Although the Duke Department of Medicine is a clinical department within the School of Medicine, it is home to many faculty members who are primarily basic scientists and translational researchers.
We have a broad research portfolio that is well supported by multiple resources, including the National Institutes of Health, foundations, and industry.
Areas of research focus include cell receptors and signaling, vascular biology, immunology, and cancer pharmacology.
Duke provides a collaborative research environment and promotes interactions between investigators in the basic science and clinical departments.
The Duke Molecular Physiology Institute (DMPI) unites ‘omics core laboratories with expertise in basic science research, metabolomics, genomics and epigenetics, computational biology, and clinical translation. Using this bank of talent, the DMPI Storefront laboratory assists collaborators with all facets of their research from project design to data generation and analysis.
Many faculty members are also key investigators in research institutes at Duke, including the Institute for Genome Sciences & Policy and the Center for HIV-AIDS Vaccine Immunology (CHAVI).
Duke Translational Medicine Institute
The Duke Translational Medicine Institute, established by a Clinical and Translational Sciences Award (CTSA) from the NIH, is devoted to the development of translational research programs with a particular interest in early drug development and “first in man” trials.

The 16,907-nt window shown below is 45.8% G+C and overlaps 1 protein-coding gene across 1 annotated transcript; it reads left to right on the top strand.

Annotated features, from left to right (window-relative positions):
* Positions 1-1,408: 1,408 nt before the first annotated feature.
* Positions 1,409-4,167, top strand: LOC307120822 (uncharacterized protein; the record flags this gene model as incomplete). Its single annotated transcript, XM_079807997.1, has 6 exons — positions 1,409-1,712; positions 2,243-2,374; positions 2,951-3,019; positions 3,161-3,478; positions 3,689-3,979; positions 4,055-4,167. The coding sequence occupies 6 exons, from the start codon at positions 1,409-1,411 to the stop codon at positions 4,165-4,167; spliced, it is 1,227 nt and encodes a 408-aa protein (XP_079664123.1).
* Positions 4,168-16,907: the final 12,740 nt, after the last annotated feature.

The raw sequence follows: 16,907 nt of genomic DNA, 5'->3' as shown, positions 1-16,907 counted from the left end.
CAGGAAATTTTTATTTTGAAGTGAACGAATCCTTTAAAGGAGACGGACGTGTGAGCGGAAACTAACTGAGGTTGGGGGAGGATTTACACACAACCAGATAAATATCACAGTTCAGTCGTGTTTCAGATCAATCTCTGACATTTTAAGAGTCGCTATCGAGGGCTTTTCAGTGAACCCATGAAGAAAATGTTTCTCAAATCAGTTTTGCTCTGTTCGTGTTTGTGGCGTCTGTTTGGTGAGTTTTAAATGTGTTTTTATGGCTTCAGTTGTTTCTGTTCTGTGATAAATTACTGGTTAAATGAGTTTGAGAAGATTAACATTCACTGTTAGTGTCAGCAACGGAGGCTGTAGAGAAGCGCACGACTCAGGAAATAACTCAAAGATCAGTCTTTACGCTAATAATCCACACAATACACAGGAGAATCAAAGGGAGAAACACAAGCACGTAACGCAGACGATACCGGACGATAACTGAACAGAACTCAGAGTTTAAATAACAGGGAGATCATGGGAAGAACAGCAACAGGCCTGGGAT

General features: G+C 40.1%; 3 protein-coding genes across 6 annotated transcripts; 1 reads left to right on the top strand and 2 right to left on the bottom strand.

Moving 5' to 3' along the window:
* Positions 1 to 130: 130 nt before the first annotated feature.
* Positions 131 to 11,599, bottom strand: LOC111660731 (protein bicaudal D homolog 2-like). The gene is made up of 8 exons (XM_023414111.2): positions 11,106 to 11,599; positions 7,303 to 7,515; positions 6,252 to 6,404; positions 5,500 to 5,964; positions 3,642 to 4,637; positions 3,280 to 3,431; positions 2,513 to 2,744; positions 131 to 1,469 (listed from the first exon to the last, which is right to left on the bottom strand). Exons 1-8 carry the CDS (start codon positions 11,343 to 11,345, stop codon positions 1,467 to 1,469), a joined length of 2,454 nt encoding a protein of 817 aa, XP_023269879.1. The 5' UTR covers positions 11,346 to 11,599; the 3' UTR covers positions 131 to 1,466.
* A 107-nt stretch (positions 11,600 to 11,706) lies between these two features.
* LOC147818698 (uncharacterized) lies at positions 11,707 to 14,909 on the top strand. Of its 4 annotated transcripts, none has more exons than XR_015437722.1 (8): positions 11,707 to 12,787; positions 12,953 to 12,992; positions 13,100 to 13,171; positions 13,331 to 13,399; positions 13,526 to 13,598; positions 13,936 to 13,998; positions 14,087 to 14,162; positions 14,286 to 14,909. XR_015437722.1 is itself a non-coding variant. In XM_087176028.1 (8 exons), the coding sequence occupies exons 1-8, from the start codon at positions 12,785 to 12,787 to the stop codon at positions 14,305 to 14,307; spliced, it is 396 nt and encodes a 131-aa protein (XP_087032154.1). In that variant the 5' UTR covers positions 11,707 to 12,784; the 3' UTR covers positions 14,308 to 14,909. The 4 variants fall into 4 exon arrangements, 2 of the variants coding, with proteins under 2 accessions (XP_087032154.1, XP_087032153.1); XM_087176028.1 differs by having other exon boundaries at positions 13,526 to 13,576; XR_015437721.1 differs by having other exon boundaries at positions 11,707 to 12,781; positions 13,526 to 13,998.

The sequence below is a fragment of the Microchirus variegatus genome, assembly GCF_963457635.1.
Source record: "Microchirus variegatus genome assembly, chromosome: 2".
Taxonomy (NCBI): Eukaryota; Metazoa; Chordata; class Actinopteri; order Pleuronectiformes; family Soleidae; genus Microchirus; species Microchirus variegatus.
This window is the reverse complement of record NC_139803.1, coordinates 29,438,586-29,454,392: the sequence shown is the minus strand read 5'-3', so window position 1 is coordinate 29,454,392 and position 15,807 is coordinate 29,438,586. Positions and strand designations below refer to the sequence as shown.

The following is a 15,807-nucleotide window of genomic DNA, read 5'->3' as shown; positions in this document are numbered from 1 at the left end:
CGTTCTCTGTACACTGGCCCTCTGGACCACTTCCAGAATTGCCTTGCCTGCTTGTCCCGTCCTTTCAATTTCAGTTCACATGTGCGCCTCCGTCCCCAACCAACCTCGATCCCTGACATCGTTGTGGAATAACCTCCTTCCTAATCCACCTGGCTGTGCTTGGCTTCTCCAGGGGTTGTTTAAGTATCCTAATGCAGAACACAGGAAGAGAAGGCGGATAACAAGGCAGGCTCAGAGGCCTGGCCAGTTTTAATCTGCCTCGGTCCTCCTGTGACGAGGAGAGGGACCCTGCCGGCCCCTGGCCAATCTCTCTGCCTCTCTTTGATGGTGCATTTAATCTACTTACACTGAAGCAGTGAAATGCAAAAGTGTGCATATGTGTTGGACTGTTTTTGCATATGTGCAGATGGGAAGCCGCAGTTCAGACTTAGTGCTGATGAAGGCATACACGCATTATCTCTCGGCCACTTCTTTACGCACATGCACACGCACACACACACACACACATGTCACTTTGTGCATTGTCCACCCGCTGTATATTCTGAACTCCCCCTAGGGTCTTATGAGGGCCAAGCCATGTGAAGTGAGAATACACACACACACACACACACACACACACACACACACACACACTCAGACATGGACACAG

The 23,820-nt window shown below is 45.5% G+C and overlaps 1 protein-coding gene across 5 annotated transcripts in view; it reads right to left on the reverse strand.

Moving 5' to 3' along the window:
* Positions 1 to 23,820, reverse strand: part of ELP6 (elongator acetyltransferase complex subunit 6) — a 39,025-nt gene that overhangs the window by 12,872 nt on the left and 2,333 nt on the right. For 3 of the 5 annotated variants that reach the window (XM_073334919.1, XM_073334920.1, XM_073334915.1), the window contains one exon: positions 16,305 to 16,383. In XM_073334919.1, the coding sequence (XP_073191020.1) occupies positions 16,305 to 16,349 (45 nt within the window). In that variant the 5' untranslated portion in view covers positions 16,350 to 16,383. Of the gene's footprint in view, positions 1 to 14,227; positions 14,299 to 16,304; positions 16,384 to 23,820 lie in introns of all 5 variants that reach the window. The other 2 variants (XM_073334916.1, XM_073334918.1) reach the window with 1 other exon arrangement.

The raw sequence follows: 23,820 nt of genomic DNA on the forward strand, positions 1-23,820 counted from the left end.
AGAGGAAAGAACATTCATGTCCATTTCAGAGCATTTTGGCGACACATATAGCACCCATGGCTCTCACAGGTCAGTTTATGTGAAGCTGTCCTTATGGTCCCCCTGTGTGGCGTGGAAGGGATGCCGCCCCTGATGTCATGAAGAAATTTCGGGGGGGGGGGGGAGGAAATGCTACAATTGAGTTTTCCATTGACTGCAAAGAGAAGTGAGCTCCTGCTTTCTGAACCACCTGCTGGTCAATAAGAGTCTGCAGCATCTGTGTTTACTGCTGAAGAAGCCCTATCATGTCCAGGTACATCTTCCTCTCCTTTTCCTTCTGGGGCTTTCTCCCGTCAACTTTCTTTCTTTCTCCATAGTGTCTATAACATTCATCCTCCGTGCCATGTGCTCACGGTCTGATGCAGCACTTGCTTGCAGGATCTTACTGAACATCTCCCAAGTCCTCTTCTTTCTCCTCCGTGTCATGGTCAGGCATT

Many investigators in the Department of Medicine have ongoing research projects that benefit from programs available through this institute.
Research by Division
Basic research is conducted in each of the 12 divisions of the Department of Medicine. Visit the division section to learn more about basic and translational research efforts in that division.
Scott Palmer, MD, MHS
Vice Chair for Research
Susannah Naggie, MD
Director, Medicine Clinical Research Unit
Thomas L. Ortel, MD, PhD
Director, Lab-Based Research
Michael Dee Gunn, MD
Director, Research Development Council
Watch a video of Robert Lefkowitz, MD, professor of medicine, talking about his research of G-protein coupled receptors.